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This morning a man clad in purple turned to face the Living God with His people and prayed for them, for us, in Latin, the worship language of Augustine and Athanasius and Aquinas and Bellarmine and Leo XIII and Pio of Pietrelcina, Lord bless them, and prayed at our head passionately and at length for […]

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Coming on the heels of the sacking of Bishop Joseph Strickland, Pope Francis has attacked another faithful Prince of the Church, Raymond Cardinal Leo Burke. BREAKING: Austen Ivereigh writes #PopeFrancis personally confirmed Monday he's decided to remove “Cardinal Burke’s cardinal privileges — his apartment & salary — because he had been using those privileges against […]

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Input Guarantees Outcome?


I recently encountered a statement that I thought an interesting illustration of logic differences that lead to some of our conflicts about getting to the best solutions. The statement had to do with the potential electoral contest between President Biden and former President Trump. But this post is not about that electoral contest. This post is about the logic behind the statement.

The statement was that Biden is obviously in better health than is Trump, and thus more suited to be elected, because Biden eats better than Trump does (noting Trump’s fondness for fast food hamburgers, French fries, and diet sodas); we see Biden exercising while we see no evidence that Trump engages in physical exercise; and Biden is relatively thin while Trump is visibly overweight.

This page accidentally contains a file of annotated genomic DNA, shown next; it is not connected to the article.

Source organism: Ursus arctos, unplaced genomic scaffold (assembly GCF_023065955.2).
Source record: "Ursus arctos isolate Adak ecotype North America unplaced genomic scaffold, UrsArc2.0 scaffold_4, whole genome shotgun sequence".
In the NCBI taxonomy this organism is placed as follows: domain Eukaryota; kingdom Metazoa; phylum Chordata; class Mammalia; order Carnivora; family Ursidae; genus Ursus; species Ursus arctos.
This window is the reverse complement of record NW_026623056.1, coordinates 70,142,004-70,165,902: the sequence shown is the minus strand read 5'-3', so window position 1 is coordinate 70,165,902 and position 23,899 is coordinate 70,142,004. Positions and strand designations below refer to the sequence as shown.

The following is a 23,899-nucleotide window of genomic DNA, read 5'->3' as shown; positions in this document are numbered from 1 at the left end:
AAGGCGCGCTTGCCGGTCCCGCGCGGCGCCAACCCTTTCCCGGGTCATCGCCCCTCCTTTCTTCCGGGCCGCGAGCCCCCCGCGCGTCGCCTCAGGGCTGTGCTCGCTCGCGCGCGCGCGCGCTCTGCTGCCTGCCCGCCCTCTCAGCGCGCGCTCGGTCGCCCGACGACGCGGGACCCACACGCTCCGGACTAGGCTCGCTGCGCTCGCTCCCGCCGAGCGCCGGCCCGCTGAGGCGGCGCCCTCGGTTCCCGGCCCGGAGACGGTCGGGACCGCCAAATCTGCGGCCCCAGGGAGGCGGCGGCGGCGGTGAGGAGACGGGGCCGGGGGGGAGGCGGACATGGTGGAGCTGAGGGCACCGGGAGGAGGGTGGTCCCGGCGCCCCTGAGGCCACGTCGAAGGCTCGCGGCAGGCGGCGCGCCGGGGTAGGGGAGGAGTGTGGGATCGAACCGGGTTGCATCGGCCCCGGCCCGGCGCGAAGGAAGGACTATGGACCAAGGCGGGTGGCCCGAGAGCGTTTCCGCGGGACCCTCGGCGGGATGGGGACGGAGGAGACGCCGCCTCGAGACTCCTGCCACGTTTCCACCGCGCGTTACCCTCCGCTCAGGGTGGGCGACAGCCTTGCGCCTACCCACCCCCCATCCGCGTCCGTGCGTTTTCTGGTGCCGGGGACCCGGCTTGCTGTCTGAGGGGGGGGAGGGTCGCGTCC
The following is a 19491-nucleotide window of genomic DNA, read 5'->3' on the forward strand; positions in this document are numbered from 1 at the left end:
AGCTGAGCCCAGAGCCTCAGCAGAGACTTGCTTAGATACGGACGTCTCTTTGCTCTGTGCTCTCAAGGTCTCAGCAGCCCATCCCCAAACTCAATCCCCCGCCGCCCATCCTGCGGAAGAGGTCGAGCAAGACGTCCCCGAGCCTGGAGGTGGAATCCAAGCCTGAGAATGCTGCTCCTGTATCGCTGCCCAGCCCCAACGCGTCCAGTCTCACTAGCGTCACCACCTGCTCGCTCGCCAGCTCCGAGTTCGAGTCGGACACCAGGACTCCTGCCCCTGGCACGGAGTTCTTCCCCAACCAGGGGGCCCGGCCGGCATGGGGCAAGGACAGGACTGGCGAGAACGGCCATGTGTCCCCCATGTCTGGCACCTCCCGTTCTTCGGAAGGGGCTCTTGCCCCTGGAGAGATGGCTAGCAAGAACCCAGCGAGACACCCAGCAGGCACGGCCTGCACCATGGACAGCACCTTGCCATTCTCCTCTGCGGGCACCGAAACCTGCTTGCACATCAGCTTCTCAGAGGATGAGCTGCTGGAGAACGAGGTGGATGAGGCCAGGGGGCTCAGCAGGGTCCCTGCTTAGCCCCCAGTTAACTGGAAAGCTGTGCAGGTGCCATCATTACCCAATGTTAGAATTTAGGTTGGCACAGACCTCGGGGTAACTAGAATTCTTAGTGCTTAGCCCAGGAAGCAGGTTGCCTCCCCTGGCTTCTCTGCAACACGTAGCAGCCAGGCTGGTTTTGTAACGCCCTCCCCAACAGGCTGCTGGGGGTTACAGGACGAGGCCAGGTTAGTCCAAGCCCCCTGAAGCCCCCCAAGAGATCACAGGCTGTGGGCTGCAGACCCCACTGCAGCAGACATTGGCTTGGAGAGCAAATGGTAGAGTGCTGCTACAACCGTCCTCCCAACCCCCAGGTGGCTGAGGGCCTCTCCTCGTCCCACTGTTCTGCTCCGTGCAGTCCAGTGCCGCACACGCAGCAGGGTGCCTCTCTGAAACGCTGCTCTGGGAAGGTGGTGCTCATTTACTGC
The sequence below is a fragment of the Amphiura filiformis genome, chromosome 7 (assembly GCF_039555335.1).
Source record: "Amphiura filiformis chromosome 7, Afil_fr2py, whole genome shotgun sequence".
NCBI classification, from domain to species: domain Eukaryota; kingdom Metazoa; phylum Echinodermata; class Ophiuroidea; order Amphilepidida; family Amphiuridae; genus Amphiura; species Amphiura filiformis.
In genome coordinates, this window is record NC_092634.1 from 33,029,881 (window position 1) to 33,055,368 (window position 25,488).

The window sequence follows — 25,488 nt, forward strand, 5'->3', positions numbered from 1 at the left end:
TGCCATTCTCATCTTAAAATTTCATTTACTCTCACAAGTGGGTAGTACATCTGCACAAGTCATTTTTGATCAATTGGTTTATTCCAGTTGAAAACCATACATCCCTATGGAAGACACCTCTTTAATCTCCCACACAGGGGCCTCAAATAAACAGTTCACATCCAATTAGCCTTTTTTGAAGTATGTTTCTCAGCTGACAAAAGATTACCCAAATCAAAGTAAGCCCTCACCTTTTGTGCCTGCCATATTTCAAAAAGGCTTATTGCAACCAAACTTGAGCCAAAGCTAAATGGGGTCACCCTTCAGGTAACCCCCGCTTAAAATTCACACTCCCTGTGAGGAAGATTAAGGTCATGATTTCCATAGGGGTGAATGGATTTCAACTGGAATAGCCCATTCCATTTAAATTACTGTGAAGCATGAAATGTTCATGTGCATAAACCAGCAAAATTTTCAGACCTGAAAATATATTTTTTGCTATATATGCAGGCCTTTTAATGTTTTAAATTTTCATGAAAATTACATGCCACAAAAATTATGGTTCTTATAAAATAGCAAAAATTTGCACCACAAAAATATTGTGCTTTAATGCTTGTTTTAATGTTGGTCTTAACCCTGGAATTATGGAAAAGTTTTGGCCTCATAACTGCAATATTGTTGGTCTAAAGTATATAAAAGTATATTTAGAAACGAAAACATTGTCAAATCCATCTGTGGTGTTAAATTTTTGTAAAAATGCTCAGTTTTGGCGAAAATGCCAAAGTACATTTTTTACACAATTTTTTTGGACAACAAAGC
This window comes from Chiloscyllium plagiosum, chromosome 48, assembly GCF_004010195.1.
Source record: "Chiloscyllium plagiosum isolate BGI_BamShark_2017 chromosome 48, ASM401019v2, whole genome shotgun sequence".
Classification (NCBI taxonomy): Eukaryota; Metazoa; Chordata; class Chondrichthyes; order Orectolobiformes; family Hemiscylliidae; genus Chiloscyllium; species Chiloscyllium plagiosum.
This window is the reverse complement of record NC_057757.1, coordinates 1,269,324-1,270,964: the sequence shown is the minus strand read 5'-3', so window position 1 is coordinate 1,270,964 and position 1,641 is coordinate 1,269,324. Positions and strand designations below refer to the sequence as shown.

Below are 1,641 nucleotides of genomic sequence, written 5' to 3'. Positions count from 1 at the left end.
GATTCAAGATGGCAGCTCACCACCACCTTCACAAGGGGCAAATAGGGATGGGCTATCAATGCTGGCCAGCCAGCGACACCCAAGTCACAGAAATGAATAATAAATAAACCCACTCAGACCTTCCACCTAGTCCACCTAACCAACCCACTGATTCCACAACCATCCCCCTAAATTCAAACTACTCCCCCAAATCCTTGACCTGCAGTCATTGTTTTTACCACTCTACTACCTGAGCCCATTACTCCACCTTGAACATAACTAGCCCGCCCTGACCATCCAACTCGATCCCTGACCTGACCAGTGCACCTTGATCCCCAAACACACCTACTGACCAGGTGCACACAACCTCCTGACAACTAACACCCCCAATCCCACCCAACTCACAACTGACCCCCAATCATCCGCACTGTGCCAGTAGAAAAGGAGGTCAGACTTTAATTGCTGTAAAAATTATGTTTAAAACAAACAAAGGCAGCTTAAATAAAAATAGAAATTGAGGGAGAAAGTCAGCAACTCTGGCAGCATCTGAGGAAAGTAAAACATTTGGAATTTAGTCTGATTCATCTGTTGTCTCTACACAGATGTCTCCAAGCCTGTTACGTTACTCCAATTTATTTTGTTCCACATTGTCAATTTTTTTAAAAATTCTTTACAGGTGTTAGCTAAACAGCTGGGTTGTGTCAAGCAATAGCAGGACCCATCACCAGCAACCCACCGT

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Sermon: Ch…ch…Changes Forty years or so, my mother had a farm and a pick up truck named Merle. One day, Mom and I were headed up the steep dirt driveway,  a cloud of dust flying up from around Merle’s tires and settling on the windshield. The glass was already covered with dirt, dead bugs and […]

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I Escaped from Auschwitz


If you’ve been following my posts, you might be wondering what in the world was I thinking when I began to read a book about Auschwitz. The answer is, I don’t know. But I felt compelled to read it. As I progressed in my reading, it became clear that the author had something important to tell me. My reaction to the book was complex: I was both horrified and inspired. I’d never read a holocaust story quite like it. And it was well worth the read.

This remarkable tale was told by Rudolf Vrba. In 1942, he left his town, Trnava, Slovakia. As a teenager, he had become aware of the restrictions that were growing against Jews, and finally decided when deportation laws were enacted, it was time to leave. In spite of the dangers, a number of people helped him escape along the way. But he was captured by the Hungarians, viciously beaten, and then put into a transit camp. From the moment he arrived in that camp, he was obsessed with figuring out how to escape. On the train to Auschwitz, when people were told they were being sent to a resettlement camp, a boy cried out: